Some Quick Graphics/Game Tests With GNOME 3.32 On Clear Linux
Written by Michael Larabel in GNOME on 20 March 2019 at 07:32 AM EDT. 4 Comments
For about one week already Intel's rolling-release Clear Linux distribution has been shipping with GNOME 3.32. Here are some quick graphics and gaming benchmarks comparing GNOME 3.30.2 to 3.32.0.

Using a Radeon RX Vega 56 graphics card, I tested Clear Linux between its releases having GNOME Shell 3.30 and the move to GNOME Shell 3.30.2. On both builds of Clear Linux, Linux 5.0.1 was in use along with X.Org Server 1.20.4 (they aren't yet defaulting to a Wayland session), and Mesa 19.1-devel.

I ran just some quick graphics/gaming benchmarks both windowed and full-screen to see how the performance has changed under GNOME 3.32. GNOME 3.32 does have responsiveness improvements and other performance enhancements that are difficult to quantify in benchmarks while today's tests are looking at just any raw performance changes to these games/apps. In using GNOME 3.32 already for several days on Clear Linux, from a qualitative side it's much better than GNOME 3.30 due to the optimizations and other fixes that went in over the past half year.

Personally I remain quite happy with GNOME 3.32 and it's a nice evolutionary improvement over 3.30.

Some OpenGL games are performing slightly faster under GNOME 3.32.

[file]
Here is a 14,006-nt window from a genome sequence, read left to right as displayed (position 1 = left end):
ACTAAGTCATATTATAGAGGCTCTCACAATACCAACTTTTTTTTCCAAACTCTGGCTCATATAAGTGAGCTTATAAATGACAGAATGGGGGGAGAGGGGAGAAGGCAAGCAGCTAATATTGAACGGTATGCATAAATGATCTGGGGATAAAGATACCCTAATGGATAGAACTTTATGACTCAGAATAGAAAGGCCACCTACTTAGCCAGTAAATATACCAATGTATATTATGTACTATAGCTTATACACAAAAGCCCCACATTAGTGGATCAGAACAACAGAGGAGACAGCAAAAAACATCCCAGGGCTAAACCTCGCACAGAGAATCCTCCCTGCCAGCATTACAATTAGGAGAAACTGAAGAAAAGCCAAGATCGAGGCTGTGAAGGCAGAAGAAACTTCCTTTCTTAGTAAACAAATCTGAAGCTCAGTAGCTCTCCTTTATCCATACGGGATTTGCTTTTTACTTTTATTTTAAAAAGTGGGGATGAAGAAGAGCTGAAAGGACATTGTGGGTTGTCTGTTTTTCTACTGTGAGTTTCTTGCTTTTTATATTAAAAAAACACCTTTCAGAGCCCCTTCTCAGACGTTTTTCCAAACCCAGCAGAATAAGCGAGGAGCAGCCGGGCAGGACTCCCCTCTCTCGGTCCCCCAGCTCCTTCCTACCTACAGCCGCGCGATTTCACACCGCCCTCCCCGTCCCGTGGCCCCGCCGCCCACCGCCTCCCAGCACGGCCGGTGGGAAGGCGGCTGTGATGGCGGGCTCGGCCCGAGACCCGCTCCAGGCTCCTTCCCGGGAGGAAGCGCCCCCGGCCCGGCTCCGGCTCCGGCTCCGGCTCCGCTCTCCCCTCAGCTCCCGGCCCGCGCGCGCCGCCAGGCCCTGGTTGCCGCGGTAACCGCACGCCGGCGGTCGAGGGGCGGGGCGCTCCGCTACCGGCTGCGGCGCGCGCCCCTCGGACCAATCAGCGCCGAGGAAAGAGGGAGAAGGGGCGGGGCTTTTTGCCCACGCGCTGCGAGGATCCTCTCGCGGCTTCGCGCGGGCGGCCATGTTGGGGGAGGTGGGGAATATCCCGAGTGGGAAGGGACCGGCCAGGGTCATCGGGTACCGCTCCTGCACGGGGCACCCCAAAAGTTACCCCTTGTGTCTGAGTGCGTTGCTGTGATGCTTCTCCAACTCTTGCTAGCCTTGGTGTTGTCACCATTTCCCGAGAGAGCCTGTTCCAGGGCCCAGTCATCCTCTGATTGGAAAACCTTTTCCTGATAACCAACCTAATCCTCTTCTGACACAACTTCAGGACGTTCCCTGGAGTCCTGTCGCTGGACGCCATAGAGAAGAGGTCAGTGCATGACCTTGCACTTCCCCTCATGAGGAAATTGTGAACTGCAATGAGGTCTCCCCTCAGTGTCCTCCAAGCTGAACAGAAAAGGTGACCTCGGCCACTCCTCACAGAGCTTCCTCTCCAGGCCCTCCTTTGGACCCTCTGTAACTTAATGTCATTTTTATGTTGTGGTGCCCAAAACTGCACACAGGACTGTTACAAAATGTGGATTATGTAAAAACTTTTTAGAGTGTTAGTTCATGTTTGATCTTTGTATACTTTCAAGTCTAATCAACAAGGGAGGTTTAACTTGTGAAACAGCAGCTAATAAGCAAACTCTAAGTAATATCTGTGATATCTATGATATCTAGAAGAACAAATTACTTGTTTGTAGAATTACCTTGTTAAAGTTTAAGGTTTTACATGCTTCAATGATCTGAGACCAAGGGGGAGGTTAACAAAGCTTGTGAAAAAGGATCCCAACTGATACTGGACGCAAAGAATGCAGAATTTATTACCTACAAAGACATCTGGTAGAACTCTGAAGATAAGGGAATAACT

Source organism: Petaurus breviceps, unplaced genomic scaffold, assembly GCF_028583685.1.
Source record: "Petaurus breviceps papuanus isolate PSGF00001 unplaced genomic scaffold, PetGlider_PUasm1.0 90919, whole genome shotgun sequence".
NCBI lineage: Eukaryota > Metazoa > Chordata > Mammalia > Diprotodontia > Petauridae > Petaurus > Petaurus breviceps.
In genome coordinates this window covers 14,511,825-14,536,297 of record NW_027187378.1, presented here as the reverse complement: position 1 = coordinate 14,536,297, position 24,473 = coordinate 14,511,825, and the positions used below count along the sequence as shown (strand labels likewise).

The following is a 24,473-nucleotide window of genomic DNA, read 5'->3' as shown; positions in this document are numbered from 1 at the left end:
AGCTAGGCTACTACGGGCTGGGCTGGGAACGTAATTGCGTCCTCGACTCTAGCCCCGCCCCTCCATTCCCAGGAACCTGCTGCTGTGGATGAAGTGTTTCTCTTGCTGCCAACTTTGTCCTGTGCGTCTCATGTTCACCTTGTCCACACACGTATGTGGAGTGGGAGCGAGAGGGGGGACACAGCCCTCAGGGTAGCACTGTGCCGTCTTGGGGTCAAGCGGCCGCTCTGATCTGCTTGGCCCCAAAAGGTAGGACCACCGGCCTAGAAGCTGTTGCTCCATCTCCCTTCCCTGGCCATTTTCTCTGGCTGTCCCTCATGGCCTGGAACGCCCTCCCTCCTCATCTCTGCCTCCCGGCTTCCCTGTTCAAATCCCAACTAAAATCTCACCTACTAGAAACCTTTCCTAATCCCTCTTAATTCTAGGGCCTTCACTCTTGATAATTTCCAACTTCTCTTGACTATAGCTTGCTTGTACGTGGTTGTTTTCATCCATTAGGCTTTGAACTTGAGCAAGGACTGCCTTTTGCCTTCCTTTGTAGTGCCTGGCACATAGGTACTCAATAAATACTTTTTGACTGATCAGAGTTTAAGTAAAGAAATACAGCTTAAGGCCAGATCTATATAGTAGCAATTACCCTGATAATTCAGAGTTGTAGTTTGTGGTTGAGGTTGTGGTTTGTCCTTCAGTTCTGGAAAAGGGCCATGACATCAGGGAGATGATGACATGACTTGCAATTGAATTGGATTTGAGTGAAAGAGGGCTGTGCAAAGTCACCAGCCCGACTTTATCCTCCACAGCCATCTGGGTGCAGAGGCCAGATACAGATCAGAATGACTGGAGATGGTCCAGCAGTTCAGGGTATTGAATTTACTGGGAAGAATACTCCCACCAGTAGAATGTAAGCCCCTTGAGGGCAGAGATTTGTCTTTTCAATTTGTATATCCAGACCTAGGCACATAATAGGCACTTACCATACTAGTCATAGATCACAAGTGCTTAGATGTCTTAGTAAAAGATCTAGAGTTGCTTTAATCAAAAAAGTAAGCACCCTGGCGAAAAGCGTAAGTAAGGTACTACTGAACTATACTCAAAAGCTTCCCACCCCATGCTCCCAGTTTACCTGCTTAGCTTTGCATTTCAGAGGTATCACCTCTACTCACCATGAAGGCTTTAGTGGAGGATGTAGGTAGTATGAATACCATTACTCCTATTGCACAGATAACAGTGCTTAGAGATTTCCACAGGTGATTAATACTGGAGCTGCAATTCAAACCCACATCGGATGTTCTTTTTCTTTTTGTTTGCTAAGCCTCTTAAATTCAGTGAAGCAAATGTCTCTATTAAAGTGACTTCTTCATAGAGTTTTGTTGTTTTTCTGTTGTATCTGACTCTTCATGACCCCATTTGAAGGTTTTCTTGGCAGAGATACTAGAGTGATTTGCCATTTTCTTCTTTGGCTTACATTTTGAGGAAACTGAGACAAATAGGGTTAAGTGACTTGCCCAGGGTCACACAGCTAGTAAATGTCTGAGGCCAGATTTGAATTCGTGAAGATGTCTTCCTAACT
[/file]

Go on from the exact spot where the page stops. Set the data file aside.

In demanding cases though the results are virtually unchanged.

The ParaView workstation software was edging higher but regressing in the Wavlet Volume sub-test.

There were only minor changes with the Java graphics performance.

From the limited tests done, there wasn't much to note but that isn't unexpected since the optimizations going into GNOME 3.32 don't translate into raw gaming/graphics throughput performance. From using GNOME 3.32, users though should feel a better experience if you're a heavy GNOME user and have run into various bottlenecks and shortcomings with the previous releases. The GNOME 3.32 experience on Clear Linux has so far been great and without any problems in my encounters.

When Ubuntu 19.04 / Fedora 30 approaches, I'll be back with some cross-desktop benchmarks and other comparison fun.
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Michael Larabel is the principal author of and founded the site in 2004 with a focus on enriching the Linux hardware experience. Michael has written more than 20,000 articles covering the state of Linux hardware support, Linux performance, graphics drivers, and other topics. Michael is also the lead developer of the Phoronix Test Suite, Phoromatic, and automated benchmarking software. He can be followed via Twitter or contacted via

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